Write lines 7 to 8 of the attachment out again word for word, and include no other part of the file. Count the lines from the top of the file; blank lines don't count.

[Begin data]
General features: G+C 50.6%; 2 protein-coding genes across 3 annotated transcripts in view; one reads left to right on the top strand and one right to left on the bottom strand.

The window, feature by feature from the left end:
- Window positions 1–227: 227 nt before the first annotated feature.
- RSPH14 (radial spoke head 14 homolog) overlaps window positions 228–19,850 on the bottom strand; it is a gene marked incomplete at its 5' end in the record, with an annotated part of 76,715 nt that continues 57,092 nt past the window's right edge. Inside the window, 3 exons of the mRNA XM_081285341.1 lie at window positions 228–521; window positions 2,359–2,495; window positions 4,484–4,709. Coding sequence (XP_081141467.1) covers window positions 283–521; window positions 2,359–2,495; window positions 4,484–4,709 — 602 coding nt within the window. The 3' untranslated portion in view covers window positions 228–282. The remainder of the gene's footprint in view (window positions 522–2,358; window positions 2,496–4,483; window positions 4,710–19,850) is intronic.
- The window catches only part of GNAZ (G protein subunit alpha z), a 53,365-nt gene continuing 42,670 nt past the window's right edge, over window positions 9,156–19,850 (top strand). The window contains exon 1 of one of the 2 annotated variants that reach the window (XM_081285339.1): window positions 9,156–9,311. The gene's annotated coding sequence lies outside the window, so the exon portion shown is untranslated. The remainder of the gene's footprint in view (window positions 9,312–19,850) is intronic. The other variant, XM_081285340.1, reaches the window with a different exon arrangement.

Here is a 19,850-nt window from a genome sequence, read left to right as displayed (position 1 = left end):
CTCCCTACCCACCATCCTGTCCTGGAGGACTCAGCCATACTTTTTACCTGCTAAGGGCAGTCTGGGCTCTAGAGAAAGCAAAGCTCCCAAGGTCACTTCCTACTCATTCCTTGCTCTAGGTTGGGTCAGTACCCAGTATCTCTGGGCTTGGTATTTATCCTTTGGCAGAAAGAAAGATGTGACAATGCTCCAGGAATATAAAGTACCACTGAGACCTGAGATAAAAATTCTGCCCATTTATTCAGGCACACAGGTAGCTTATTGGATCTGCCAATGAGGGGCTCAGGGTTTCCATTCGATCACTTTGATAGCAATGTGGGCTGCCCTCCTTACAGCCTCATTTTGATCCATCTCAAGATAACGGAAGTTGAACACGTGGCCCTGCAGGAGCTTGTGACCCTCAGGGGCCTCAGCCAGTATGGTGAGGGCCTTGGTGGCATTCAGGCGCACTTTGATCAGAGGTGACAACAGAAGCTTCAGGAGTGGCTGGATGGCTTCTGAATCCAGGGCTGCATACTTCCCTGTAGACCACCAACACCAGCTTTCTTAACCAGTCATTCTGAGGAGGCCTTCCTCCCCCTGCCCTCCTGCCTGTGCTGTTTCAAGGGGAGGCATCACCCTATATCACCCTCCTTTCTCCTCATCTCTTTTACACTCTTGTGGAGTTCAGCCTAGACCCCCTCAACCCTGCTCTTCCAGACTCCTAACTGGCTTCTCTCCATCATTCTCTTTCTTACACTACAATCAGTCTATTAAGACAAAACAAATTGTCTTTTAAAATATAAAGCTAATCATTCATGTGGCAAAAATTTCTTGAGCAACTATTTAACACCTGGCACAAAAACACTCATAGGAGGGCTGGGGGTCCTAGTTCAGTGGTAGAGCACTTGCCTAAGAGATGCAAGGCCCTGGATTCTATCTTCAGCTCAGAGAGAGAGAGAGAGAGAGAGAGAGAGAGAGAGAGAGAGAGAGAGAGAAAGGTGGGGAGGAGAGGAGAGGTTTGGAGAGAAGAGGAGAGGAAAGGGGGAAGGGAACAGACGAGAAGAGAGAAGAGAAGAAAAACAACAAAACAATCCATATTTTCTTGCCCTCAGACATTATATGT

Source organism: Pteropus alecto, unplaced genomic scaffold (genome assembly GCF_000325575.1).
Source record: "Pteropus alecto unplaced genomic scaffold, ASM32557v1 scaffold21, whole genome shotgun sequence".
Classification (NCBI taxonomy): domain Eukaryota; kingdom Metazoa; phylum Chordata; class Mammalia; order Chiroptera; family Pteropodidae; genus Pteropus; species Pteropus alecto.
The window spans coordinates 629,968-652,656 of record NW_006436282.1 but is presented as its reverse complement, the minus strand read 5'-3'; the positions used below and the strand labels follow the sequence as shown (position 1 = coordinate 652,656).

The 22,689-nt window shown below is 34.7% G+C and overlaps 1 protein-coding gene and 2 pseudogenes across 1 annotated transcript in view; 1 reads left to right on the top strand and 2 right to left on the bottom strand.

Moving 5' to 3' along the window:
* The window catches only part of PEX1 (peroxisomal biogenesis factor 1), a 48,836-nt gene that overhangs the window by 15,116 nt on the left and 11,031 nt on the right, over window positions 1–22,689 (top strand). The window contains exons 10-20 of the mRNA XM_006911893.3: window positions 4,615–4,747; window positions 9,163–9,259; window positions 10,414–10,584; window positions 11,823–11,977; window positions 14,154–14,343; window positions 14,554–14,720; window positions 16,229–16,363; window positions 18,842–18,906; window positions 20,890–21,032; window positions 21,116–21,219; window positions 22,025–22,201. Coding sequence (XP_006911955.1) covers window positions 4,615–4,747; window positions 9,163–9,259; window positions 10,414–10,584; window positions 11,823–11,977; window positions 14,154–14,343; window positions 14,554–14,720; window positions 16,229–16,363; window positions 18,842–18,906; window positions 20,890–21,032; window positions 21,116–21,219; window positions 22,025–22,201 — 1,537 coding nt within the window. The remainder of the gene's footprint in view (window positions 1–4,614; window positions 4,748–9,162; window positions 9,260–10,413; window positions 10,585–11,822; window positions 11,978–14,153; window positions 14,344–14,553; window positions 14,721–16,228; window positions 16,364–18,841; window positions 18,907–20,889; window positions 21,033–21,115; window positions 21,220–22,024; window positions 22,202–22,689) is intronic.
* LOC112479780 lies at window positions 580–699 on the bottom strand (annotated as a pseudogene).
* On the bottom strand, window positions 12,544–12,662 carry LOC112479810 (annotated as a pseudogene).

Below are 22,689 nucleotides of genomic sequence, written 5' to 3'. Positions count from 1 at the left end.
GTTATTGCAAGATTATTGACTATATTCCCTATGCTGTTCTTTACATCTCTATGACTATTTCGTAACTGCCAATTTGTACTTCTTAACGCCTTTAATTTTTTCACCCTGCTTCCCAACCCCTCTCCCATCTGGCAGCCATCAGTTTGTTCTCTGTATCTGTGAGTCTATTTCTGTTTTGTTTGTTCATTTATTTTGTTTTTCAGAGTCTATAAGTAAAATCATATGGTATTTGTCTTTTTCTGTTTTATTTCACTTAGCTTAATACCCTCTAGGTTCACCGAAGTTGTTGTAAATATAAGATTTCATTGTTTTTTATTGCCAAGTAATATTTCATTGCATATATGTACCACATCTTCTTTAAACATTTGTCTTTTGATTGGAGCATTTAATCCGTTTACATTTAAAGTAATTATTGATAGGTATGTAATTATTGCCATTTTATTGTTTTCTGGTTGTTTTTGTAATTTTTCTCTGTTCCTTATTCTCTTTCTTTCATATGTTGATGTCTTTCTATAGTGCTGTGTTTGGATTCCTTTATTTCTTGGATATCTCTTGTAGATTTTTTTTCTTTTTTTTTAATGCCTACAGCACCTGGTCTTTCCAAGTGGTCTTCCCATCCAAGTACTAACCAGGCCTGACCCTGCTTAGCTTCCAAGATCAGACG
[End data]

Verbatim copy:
CTCCCTACCCACCATCCTGTCCTGGAGGACTCAGCCATACTTTTTACCTGCTAAGGGCAGTCTGGGCTCTAGAGAAAGCAAAGCTCCCAAGGTCACTTCCTACTCATTCCTTGCTCTAGGTTGGGTCAGTACCCAGTATCTCTGGGCTTGGTATTTATCCTTTGGCAGAAAGAAAGATGTGACAATGCTCCAGGAATATAAAGTACCACTGAGACCTGAGATAAAAATTCTGCCCATTTATTCAGGCACACAGGTAGCTTATTGGATCTGCCAATGAGGGGCTCAGGGTTTCCATTCGATCACTTTGATAGCAATGTGGGCTGCCCTCCTTACAGCCTCATTTTGATCCATCTCAAGATAACGGAAGTTGAACACGTGGCCCTGCAGGAGCTTGTGACCCTCAGGGGCCTCAGCCAGTATGGTGAGGGCCTTGGTGGCATTCAGGCGCACTTTGATCAGAGGTGACAACAGAAGCTTCAGGAGTGGCTGGATGGCTTCTGAATCCAGGGCTGCATACTTCCCTGTAGACCACCAACACCAGCTTTCTTAACCAGTCATTCTGAGGAGGCCTTCCTCCCCCTGCCCTCCTGCCTGTGCTGTTTCAAGGGGAGGCATCACCCTATATCACCCTCCTTTCTCCTCATCTCTTTTACACTCTTGTGGAGTTCAGCCTAGACCCCCTCAACCCTGCTCTTCCAGACTCCTAACTGGCTTCTCTCCATCATTCTCTTTCTTACACTACAATCAGTCTATTAAGACAAAACAAATTGTCTTTTAAAATATAAAGCTAATCATTCATGTGGCAAAAATTTCTTGAGCAACTATTTAACACCTGGCACAAAAACACTCATAGGAGGGCTGGGGGTCCTAGTTCAGTGGTAGAGCACTTGCCTAAGAGATGCAAGGCCCTGGATTCTATCTTCAGCTCAGAGAGAGAGAGAGAGAGAGAGAGAGAGAGAGAGAGAGAGAGAGAGAGAAAGGTGGGGAGGAGAGGAGAGGTTTGGAGAGAAGAGGAGAGGAAAGGGGGAAGGGAACAGACGAGAAGAGAGAAGAGAAGAAAAACAACAAAACAATCCATATTTTCTTGCCCTCAGACATTATATGT

Source organism: Pteropus alecto, unplaced genomic scaffold (genome assembly GCF_000325575.1).